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Translation Technology versus Translation Theory

In this blog post, we give 3 suggestions on how translation industry and academia can collaborate on quality estimation standard and for the future of the translation industry.

3 Suggestions on How to Collaborate on Quality Estimation

There hasn’t been a single area of contemporary life that technology has not had a redefining effect on yet. Technology enables us to reach further and extends our realm of abilities. Translation technology in particular stretches the extent of cross-cultural activities never more so than in our globalized and localized age which in turn brings about several concerns such as quality assurance.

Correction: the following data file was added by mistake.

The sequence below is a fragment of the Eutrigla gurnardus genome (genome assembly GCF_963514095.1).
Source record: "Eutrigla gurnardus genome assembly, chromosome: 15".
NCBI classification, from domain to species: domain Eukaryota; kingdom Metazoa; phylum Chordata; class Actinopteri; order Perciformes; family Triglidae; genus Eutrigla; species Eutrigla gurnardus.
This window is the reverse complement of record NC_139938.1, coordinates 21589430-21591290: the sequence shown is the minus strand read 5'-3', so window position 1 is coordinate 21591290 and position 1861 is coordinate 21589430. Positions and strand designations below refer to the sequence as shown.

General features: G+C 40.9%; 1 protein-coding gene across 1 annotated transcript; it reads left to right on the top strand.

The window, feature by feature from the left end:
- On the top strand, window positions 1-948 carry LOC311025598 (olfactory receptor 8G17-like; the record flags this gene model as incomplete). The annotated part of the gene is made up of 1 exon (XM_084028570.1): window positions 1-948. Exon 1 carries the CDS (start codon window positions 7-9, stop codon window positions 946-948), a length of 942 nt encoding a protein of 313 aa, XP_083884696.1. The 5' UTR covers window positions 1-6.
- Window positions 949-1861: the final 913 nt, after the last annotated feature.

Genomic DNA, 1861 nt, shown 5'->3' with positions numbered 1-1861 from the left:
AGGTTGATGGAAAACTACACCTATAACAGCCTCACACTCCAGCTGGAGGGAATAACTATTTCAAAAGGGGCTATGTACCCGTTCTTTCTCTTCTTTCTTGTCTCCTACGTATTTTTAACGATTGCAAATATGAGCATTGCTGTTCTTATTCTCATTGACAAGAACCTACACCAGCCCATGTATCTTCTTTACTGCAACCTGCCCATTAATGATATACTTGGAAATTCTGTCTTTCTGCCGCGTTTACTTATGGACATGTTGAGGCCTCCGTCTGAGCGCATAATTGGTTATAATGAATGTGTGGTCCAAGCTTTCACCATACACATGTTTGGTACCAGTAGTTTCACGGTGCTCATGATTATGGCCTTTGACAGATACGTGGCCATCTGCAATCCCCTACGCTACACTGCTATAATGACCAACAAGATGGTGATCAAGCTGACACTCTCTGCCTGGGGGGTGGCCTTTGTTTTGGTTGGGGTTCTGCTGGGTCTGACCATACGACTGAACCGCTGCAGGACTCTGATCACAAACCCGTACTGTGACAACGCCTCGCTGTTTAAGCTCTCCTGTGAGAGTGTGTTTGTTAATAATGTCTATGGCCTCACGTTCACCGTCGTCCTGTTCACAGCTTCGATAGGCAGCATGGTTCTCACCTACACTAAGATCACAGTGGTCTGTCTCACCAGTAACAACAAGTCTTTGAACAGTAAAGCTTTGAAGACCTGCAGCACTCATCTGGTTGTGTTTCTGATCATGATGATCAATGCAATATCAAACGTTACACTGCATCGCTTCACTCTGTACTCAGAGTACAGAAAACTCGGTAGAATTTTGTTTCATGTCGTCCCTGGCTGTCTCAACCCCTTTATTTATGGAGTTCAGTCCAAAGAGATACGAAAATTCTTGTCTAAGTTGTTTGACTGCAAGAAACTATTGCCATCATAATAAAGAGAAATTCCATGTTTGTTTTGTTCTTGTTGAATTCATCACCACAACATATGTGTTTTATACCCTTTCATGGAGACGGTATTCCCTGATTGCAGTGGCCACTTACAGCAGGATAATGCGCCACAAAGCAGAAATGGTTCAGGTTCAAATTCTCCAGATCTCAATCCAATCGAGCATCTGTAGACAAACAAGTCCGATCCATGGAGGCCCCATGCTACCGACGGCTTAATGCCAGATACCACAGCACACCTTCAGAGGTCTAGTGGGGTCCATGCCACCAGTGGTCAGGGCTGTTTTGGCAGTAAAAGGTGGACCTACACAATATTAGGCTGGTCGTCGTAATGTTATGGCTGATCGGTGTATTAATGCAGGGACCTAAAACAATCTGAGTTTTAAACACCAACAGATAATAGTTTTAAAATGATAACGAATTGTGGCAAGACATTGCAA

Considering that the first computer was invented only 79 years ago, the current status of technology can be mind-boggling. Even the first use of today’s buzz term ‘artificial intelligence’ can be traced back only to the second half of the 20th century. Whereas now, we are actively developing artificial intelligence, translating with the help of machines, computer-aided tools and letting software decide on the quality of our end product. This inevitably generates a dilemma between the quick-to-adapt, modern industry that would like to benefit from every bit of automation possible and the academia who base their foundation on the long-running academic theories.